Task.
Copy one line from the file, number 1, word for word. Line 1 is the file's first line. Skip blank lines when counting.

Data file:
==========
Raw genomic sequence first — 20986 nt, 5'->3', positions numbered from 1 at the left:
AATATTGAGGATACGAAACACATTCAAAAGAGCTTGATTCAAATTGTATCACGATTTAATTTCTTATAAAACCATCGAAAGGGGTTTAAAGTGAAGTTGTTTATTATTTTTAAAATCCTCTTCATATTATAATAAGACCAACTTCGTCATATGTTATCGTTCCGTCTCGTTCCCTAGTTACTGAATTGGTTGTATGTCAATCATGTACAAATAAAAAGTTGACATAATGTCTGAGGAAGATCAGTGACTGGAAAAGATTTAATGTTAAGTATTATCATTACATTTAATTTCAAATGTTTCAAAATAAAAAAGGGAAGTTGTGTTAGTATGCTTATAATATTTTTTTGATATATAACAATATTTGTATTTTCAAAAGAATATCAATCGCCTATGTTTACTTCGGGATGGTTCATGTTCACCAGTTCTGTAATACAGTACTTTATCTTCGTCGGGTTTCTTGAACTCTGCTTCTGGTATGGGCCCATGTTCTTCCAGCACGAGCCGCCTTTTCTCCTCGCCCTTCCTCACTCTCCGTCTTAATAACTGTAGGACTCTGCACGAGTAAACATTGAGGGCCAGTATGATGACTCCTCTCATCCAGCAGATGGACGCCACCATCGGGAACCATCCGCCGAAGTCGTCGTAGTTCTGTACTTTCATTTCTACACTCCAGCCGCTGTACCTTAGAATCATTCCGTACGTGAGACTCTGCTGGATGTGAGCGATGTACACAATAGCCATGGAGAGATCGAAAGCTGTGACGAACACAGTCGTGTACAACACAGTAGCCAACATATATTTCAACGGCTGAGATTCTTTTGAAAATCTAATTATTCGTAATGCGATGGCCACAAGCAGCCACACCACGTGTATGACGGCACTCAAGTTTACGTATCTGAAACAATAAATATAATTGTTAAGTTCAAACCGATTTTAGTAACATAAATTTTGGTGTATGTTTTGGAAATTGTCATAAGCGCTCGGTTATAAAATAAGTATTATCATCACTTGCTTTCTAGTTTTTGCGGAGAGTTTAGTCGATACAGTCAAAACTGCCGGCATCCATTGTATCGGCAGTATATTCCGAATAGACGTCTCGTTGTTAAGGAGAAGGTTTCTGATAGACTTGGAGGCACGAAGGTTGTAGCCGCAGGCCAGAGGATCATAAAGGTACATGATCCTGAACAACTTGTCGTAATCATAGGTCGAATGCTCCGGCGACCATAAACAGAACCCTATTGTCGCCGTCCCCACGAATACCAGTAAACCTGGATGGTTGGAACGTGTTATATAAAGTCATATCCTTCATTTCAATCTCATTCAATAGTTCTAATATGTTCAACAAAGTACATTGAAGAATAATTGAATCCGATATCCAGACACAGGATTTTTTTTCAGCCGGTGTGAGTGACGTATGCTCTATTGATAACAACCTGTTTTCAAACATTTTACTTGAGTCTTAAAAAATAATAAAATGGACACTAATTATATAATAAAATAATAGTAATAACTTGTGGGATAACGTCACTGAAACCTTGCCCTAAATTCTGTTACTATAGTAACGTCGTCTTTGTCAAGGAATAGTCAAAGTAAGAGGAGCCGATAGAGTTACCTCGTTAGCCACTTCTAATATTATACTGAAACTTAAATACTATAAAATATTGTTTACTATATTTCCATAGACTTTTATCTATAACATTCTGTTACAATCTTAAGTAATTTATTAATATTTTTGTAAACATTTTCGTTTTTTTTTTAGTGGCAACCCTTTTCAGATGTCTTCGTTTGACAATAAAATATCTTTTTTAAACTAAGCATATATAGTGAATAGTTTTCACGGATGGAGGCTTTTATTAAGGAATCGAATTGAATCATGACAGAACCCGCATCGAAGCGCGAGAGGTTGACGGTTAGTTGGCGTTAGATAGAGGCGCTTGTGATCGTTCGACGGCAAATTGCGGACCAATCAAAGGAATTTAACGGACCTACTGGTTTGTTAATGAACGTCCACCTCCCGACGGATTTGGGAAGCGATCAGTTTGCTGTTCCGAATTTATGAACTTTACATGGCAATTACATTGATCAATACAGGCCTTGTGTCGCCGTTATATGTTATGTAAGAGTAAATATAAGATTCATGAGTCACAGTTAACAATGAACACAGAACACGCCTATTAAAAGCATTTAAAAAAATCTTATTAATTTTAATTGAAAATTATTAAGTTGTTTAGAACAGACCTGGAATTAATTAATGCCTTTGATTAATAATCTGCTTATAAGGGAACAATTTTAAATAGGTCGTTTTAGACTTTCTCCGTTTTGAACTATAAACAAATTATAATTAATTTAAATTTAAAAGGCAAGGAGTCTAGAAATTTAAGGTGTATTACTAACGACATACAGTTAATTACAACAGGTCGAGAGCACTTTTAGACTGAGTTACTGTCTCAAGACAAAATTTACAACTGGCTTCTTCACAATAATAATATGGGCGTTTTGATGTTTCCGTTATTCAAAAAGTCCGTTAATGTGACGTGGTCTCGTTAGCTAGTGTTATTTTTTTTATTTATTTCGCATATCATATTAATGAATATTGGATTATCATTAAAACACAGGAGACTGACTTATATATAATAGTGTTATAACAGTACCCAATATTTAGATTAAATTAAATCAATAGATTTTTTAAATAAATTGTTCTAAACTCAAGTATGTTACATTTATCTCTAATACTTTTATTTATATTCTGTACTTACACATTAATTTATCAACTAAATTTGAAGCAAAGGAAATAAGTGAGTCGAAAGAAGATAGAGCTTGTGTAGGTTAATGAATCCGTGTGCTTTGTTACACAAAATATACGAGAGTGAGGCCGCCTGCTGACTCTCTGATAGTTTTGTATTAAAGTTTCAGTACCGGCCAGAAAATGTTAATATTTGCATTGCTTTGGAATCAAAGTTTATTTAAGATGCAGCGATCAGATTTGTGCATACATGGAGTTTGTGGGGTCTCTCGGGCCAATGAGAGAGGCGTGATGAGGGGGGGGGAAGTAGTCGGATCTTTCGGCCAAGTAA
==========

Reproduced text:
Raw genomic sequence first — 20986 nt, 5'->3', positions numbered from 1 at the left: